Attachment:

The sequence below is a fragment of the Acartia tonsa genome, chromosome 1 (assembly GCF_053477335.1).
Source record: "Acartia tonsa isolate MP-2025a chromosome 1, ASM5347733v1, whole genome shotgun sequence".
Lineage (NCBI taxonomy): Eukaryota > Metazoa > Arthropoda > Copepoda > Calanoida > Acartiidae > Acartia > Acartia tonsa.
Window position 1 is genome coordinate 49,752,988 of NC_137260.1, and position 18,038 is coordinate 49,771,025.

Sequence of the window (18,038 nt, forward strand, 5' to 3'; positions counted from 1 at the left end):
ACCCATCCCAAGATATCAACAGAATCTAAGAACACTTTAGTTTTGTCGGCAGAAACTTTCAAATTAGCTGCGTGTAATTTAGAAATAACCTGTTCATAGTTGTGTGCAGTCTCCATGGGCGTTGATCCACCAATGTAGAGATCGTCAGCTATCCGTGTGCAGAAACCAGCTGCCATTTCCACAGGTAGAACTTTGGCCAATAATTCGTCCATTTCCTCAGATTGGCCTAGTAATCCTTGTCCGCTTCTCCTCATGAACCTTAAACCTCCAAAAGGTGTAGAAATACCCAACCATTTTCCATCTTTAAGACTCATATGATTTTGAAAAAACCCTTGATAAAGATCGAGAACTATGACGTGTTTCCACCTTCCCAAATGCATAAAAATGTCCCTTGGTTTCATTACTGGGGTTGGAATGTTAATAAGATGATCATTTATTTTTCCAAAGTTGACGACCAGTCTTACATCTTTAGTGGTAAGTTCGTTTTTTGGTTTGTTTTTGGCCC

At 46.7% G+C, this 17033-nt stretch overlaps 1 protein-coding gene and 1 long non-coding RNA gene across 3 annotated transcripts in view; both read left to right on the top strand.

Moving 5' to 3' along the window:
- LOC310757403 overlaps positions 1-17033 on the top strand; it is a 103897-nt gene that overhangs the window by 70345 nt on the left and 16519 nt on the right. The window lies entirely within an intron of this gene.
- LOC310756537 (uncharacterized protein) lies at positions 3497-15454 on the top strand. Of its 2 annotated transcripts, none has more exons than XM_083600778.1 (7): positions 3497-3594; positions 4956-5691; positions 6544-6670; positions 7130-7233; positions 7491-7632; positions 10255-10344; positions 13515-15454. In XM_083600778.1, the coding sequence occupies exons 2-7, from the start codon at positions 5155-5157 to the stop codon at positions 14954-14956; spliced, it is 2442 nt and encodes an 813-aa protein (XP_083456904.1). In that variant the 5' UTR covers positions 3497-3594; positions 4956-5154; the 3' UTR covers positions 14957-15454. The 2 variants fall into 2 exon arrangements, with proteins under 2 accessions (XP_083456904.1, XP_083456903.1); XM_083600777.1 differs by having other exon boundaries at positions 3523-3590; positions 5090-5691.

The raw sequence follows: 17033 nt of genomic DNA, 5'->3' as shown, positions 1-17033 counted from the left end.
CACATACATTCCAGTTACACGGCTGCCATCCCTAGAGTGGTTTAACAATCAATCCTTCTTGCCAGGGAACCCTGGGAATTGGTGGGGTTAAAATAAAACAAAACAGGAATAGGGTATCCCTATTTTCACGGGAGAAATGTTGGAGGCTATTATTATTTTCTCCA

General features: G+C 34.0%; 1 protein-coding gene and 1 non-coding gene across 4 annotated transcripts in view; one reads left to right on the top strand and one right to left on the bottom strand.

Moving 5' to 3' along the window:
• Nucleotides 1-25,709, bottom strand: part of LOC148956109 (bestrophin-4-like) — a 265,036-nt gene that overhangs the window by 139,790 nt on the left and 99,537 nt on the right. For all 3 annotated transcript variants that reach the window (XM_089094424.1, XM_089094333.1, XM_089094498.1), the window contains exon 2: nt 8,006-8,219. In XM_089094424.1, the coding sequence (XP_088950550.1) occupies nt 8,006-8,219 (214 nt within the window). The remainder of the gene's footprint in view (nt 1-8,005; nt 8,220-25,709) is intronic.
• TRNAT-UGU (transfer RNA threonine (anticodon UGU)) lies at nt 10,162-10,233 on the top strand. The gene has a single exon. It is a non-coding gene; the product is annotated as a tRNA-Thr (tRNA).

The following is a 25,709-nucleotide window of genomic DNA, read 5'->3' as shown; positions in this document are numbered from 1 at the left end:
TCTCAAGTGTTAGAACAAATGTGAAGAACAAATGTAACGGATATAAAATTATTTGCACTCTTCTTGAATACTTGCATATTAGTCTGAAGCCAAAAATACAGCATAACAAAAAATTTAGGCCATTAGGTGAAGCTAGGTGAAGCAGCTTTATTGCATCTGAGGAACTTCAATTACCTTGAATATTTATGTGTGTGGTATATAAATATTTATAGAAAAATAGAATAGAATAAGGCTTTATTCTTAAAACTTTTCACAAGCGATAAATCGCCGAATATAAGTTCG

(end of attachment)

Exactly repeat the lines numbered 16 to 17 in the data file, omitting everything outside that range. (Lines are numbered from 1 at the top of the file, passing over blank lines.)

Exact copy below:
• TRNAT-UGU (transfer RNA threonine (anticodon UGU)) lies at nt 10,162-10,233 on the top strand. The gene has a single exon. It is a non-coding gene; the product is annotated as a tRNA-Thr (tRNA).

The following is a 25,709-nucleotide window of genomic DNA, read 5'->3' as shown; positions in this document are numbered from 1 at the left end: